Total intravenous anaesthesia (TIVA) in otolaryngological surgeries

Abstract

Total intravenous anaesthesia (TIVA) is a technique of anaesthesia that involves the use of intravenous drugs to anaesthetize the patient without the use of inhalational agents. TIVA is becoming a popular mode of anaesthesia in otolaryngological surgeries. This article reviews the entire procedure of TIVA from the otolaryngologist’s perspective. TIVA is very useful in anaesthetizing patients during functional endoscopic sinus surgeries due to its ability to produce controlled hypotension and a post-operative recovery free of vomiting.

Introduction

TIVA is defined as a technique of general anaesthesia that involves the use of intravenous drugs to anaesthetize the patient without the use of inhalational agents. Chloral hydrate was one of the early anaesthetic agents back in 1870 (1), and Sigismund Elsholtz first attempted intravenous anaesthesia in 1665 (2), but it was the introduction of propofol in 1986 that gave a new lease of life to TIVA.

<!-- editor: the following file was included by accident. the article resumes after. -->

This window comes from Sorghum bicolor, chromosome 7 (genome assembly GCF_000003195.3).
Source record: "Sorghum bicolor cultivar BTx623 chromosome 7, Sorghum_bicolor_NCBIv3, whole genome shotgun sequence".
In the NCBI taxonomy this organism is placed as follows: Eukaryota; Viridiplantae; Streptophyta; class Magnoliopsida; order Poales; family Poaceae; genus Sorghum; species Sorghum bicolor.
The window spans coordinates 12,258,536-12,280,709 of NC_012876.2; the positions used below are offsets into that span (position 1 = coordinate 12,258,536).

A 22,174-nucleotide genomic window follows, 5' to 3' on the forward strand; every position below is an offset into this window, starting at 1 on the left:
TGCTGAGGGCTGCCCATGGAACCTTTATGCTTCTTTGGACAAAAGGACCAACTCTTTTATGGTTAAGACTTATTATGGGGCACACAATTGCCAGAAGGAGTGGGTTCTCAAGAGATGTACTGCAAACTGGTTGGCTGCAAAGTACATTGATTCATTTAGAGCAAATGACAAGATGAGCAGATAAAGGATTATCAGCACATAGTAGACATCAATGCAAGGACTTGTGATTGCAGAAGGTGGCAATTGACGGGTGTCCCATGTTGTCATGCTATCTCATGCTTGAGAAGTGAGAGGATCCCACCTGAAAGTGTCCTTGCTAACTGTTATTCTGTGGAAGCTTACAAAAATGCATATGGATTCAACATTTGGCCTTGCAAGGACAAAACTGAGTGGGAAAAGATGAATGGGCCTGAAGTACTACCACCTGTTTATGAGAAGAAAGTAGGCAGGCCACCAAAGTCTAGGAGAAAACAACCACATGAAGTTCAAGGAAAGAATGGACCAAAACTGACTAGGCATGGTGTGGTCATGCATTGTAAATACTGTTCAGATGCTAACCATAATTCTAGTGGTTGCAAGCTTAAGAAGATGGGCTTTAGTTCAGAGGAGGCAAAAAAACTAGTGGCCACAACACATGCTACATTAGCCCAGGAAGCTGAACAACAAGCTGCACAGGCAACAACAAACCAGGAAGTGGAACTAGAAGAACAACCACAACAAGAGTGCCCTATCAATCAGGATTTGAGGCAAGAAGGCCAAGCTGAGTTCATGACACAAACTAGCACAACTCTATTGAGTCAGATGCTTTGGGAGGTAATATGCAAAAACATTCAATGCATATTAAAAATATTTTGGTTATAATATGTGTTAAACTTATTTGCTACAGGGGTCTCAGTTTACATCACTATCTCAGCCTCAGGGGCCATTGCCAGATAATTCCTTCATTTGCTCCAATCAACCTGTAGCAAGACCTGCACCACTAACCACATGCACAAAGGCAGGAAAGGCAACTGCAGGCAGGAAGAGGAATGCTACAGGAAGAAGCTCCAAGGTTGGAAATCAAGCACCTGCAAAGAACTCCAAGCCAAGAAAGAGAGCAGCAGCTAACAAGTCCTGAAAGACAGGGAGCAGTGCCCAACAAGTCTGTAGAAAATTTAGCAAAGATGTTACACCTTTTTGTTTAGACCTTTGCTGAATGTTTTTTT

The current popularity of TIVA has been attributed to the pharmacokinetic and pharmacodynamic properties of propofol and opioids. These drugs are ultra short-acting and therefore suitable for continuous infusion. With the advent of advanced computer-based drug administration systems, intravenous drug administration has become safer and more predictable. The currently available intravenous drug delivery system allows the anaesthetists to vary the depth of anaesthesia just by controlling the infusion rate of the drug. This is, in fact, similar to that of conventional inhalational systems currently available.
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This entry was posted in Otolaryngology (ENT), Primary Care and tagged , , . Volume: .

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